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Article

Greek, 16th century, male.

Active in Nicaea before 1588.

Painter. History painting, portraits.

According to Zani, Adolus reproduced an old Byzantine painting dating from the 14th century, the Portrait of Epiphanias, Bishop of Constance.

Article

Alipi  

Russian, 11th – 12th century, male.

Died 17 August 1114.

Painter.

This artist was a monk who took his name from that of the monastery in the caves of Kiev. He painted images of the oldest saints, having learned his art from the Byzantine painters who decorated the monastery church in ...

Article

Italian, 13th – 14th century, male.

Active Lombard artist, active at around the same time as Giotto.

Fresco artist.

Andreino da Edesia was probably of Byzantine origin but biographers disagree about the artist. Zani refers to him from 1290 to 1310 and Lomazzo in 1330. The fresco of ...

Article

Angelus  

Italian, 13th century, male.

Painter. Religious subjects.

Venetian School.

Of Venetian origin. An Behold the Man ( Ecce Homo) in the Byzantine style is signed Angelus painted this ( Angelus pinxit).

Venice (Mus. Correr): Ecce homo (signed)

Article

Astrapa  

Serb, 13th – 14th century, male.

Painter.

This Byzantine artist was working around the end of the 13th and beginning of the 14th century. Employed as painter to the king Milutin, he had many assistants in his studio, including in particular his sons Entychios and Mikhail. A stylistic shift towards greater expression was discernible in the work emerging from their studio, dealing with subjects such as poetry, fables and religious history. Numerous frescoes are attributed to these artists, for instance ...

Article

A. Dean McKenzie

(fl c. 1290–1311). Byzantine painter active in Macedonia. ‘Astrapas’ (Gr.: ‘lightning’) is a pseudonym, and some scholars doubt that it refers to a particular artist. Although the name Astrapas appears together with the name Michael on the wall painting (1295) in the church of the Mother of God Peribleptos in Ohrid, it is not clear whether the two names belong to one and the same artist or two different people. It is also not possible to distinguish the style of Astrapas from that of Michael and Eutychios who also painted frescoes there. The signature of ‘Astrapas’ as painter appears in the exonarthex of the church of the Mother of God (Sveta Bogorodica) Ljeviška (1307–9) in Prizren, where his work has been associated with that of the so-called ‘Master of the Prophets’. Astrapas has also been credited with the frescoes (c. 1311) in the church of the Ascension in the monastery of Žića, in Serbia. His style of painting is characterized by dramatic composition and lively, lifelike figures achieved through the use of classicizing three-dimensional techniques and a palette of warm colours against dark blue backgrounds. His nationality has been disputed, some scholars believing him to be an itinerant Greek artist recruited from Thessaloniki into the service of the Serbian king ...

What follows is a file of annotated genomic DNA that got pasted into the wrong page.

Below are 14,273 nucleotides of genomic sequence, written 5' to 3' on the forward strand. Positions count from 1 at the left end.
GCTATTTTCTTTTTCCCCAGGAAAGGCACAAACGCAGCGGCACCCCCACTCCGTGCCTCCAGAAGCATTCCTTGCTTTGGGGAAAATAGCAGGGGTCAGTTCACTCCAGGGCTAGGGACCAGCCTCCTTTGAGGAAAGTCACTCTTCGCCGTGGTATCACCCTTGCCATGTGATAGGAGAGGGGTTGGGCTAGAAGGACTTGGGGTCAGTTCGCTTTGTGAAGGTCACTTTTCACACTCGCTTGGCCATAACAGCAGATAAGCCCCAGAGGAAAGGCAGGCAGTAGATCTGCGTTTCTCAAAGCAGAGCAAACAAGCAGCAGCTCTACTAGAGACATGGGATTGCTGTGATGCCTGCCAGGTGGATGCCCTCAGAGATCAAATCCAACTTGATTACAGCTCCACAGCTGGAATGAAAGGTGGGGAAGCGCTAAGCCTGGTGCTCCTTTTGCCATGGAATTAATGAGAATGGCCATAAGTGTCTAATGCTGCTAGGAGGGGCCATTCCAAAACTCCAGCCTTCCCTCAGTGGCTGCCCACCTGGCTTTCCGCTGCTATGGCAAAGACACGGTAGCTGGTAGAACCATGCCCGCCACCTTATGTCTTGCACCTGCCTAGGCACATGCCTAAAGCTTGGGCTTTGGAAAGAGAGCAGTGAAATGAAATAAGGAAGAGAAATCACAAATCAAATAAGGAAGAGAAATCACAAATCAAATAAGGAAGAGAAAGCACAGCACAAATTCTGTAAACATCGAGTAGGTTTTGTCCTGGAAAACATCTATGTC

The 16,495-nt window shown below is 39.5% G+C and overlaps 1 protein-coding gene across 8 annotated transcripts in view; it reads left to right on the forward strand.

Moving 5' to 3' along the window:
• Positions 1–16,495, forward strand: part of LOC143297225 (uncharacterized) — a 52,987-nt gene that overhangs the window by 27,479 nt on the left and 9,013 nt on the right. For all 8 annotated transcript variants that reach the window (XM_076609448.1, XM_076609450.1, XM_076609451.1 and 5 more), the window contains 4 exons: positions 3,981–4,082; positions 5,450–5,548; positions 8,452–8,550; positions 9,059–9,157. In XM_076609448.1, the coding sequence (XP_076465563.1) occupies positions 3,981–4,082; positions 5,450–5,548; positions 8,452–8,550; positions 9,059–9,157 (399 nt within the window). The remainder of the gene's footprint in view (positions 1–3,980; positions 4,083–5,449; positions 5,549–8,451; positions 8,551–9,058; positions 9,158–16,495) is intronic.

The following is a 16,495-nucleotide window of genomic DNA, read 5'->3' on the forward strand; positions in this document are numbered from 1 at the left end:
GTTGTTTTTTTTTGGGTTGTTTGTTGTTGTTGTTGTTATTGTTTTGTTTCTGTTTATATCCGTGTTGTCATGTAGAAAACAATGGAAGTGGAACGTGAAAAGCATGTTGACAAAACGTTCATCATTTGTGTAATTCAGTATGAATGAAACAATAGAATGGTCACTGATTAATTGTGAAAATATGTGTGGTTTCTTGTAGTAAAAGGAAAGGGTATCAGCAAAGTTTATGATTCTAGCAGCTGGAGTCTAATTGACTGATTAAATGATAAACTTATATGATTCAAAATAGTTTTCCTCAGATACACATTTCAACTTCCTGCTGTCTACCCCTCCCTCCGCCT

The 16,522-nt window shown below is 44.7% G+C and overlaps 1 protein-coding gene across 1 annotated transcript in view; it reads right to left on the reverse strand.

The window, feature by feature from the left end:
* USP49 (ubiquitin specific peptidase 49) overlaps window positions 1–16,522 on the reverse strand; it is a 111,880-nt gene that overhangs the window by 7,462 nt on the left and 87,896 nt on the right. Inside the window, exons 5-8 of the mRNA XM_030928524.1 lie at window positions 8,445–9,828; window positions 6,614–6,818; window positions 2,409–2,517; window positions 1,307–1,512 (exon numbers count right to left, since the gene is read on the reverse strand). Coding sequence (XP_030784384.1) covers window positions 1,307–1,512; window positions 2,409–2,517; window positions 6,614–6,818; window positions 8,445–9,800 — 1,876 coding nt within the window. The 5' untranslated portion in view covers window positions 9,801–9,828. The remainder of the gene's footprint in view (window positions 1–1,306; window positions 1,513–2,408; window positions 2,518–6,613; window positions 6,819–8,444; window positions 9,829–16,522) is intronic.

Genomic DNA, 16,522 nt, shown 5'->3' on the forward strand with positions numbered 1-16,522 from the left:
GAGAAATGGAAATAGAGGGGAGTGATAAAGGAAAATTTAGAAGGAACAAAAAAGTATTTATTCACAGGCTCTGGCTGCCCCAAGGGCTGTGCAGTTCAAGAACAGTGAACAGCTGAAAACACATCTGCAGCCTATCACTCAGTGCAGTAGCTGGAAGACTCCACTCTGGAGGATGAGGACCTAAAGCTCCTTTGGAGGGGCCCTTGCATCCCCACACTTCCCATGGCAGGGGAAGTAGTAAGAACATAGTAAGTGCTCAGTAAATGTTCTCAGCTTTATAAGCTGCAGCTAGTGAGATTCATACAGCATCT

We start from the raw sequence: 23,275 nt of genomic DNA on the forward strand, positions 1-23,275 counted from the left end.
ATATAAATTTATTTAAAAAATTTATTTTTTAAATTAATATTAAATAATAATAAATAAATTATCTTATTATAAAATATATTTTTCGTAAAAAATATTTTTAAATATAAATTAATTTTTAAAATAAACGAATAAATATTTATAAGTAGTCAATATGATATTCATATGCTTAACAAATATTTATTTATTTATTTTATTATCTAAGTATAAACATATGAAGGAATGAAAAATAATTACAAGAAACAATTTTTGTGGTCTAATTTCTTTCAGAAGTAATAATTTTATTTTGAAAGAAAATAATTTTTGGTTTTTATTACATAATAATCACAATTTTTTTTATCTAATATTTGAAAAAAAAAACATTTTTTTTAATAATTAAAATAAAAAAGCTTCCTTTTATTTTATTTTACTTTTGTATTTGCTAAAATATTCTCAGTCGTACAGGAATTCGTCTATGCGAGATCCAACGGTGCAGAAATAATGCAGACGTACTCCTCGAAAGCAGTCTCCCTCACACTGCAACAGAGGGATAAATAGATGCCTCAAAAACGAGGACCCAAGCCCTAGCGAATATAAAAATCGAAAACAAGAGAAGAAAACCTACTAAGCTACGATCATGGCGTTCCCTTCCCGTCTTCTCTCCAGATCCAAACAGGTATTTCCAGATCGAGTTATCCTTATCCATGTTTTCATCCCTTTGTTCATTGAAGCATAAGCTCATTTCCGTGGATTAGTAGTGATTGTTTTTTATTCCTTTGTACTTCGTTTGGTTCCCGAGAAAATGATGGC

Article

In the 20th century, discussion of the relationship between Byzantine art and the art of the Latin West evolved in tandem with scholarship on Byzantine art itself. Identified as the religious imagery and visual and material culture of the Greek Orthodox Empire based at Constantinople between ad 330 and 1453, studies of Byzantine art often encompassed Post-Byzantine art and that of culturally allied states such as Armenian Cilicia, Macedonia, and portions of Italy. As such fields as Palaiologan family manuscripts and wall paintings, Armenian manuscripts, and Crusader manuscripts and icons emerged, scholars identified new intersections between Western medieval and Byzantine art. Subtle comparisons emerged with the recognition that Byzantine art was not static but changed over time in style and meaning, although most analyses identified Byzantine art as an accessible reservoir of the naturalistic, classicizing styles of antiquity. Scholars considering the 7th-century frescoes at S Maria Antiqua and mosaics at S Maria in Cosmedin, both in Rome, and the 8th-century frescoes at Castelseprio and Carolingian manuscripts such as the Coronation Gospels of Charlemagne (Vienna, Schatzkam. SCHK XIII) used formal comparisons with works such as pre-iconoclastic icons at St Catherine’s Monastery on Sinai, along with the history of Byzantine iconoclasm, to argue for the presence of Greek painters in the West. Similarly, Ottonian and Romanesque painting and luxury arts, such as ivories, provided examples of the appropriation of Byzantine imperial imagery. Yet the study of works such as the great 12th-century ...

Article

12th century, male.

Active in Padua in 1143.

Of Byzantine origin.

Painter.

Article

Daniel  

Italian, 12th century, male.

Fresco artist.

A Byzantine artist active in Brindisi about 1197.

Article

Dimitris Plantzos

[Satra]

Greek city situated on the island of Crete, by the north-west foothills of mount Psiloritis (anc. Ida), 30 km south-east of the present-day city of Rethymnon. It was a centre for Aegean and Greek culture from the Prehistoric to the Byzantine periods (4th millennium bc–7th century bc).

Ancient Eleutherna is a typical example of a Cretan polis (city) inhabited continuously from at least from the 9th century bc (the so-called ‘Dark Age’ of Greek history) to the late Roman and Byzantine period (6th–7th century bc). Even before that, archaeological finds suggest the existence of a continuous presence on the site from the late Neolithic (4th millennium bc) through to a flourishing Minoan site of the 3rd to 2nd millennia bc. Although later construction all but eliminated traces of prehistoric architecture, there is still significant evidence to confirm unbroken habitation. In historical times (9th century...